The North Star Goal when envisioning the partnership was to provide low-barrier, accessible production space for local food & farm businesses to test and develop new value-added food products. There is a present and continuing need for commercial kitchen/production space in the King County area and existing spaces can be costly for newer businesses or those who are in the development and testing phase.

The roots of this partnership delve deep into a shared desire to create a haven for entrepreneurs dedicated to crafting sustainable food products. It was a response to a pressing need in King County - the scarcity of accessible, affordable production spaces for businesses that prioritize sustainability. This partnership was forged in the crucible of shared values. Both the FBRC at Business Impact NW and 21 Acres shared a vision of a more sustainable future, one where local businesses thrive, rooted in the principles of sustainability. The incubator kitchen was conceived as the nucleus of this vision, a place where ideas and innovation could be nurtured, while staying firmly grounded in the ethos of sustainable practices.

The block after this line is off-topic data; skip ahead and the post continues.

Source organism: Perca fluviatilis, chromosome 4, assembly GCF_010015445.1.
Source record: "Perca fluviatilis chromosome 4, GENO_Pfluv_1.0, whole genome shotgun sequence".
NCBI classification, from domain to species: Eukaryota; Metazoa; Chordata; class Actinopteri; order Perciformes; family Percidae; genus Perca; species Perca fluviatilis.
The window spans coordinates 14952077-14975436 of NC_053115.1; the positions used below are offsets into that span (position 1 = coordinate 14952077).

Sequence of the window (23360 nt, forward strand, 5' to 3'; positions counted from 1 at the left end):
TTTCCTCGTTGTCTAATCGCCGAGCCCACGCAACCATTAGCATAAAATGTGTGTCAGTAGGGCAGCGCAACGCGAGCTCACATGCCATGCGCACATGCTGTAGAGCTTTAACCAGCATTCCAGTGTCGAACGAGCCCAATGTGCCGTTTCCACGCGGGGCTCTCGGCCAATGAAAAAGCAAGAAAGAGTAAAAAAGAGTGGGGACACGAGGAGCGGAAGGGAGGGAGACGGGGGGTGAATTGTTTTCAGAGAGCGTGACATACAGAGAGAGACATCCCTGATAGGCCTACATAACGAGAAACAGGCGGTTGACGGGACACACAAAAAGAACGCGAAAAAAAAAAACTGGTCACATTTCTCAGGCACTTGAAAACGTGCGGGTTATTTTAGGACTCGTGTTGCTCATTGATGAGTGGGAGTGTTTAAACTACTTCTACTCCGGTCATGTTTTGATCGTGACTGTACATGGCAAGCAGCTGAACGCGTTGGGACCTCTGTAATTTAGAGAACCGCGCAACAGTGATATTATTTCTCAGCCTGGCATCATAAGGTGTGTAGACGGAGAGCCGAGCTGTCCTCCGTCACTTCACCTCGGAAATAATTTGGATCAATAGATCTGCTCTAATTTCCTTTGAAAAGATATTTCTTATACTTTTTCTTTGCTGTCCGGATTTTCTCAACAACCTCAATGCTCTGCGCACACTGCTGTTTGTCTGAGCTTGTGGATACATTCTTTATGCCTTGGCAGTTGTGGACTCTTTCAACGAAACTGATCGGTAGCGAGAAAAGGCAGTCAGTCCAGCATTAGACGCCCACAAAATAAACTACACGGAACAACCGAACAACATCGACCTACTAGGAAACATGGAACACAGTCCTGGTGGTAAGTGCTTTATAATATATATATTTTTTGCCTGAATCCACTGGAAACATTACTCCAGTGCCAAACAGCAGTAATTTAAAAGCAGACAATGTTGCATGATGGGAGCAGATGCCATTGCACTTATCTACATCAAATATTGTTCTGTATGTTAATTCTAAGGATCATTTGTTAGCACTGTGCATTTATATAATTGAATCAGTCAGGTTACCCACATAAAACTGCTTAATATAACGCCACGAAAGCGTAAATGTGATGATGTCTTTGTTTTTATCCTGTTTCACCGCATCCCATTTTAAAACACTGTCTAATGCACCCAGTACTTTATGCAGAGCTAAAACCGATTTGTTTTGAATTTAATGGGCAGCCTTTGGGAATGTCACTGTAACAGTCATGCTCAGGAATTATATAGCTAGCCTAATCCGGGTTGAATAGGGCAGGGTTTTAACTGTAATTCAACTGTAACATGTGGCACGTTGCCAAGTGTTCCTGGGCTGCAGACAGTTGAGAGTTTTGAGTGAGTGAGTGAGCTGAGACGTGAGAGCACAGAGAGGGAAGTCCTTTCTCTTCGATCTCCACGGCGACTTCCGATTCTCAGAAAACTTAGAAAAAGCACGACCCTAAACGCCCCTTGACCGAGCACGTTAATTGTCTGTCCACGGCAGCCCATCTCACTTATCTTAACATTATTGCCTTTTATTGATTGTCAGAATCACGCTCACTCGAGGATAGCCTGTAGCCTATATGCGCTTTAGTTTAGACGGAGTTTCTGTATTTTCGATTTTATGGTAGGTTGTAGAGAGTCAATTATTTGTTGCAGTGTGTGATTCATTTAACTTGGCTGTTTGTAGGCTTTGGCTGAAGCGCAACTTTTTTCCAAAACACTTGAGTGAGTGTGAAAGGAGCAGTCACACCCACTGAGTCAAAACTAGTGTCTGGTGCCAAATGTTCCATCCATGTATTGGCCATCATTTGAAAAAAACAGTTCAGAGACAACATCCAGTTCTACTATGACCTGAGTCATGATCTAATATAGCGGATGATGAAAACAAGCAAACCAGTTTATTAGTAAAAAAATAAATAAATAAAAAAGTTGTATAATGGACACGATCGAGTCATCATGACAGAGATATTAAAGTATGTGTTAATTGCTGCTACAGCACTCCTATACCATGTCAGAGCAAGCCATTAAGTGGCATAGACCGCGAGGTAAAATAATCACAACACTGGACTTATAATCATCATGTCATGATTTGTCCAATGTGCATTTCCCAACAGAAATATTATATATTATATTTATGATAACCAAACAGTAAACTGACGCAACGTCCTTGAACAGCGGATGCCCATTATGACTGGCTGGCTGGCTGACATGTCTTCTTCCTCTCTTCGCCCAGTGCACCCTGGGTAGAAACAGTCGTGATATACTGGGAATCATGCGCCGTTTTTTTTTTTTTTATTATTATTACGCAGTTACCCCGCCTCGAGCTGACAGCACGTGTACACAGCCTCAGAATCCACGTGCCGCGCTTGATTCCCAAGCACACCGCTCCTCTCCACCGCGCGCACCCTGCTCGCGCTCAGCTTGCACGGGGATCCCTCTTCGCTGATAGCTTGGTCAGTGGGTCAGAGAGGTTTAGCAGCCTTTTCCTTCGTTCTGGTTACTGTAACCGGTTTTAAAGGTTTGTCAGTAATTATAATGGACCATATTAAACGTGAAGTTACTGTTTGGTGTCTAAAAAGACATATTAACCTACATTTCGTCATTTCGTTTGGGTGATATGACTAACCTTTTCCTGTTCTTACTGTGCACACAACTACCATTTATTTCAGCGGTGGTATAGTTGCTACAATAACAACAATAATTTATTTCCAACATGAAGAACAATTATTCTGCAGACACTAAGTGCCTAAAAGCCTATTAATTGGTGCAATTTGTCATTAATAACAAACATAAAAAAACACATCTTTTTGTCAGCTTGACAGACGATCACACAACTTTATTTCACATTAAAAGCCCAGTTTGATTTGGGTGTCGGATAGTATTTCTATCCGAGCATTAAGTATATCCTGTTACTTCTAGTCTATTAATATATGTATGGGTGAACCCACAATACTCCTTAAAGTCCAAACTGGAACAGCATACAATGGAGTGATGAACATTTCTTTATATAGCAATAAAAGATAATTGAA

We are seeing great progress with our incubator clients as they are supporting the local farms by buying local and seasonal products.  We are seeing everything from eggs, dairy, Flour, berries, herbs, and other produce.  Our clients sell their value-added creations at the local farmers’ market and have been received very well.”

Fostering Sustainable People and Practices

21 Acres Kitchen 2

The FBRC is part of an ecosystem of support that empowers entrepreneurs to realize their sustainable dreams. Participants of the program are assigned dedicated business coaches to provide personalized support. Clients are not merely provided space; they are nurtured. They receive comprehensive training on state-of-the-art equipment, ensuring efficient utilization. Participants will need to obtain a business license, food handlers’ card, Certificate of insurance, WSDA or King County permit—depending on what and who you they plan to sell to. The great news is, the FBRC coaches are ready to help participants through these processes no matter where participants are on their journey.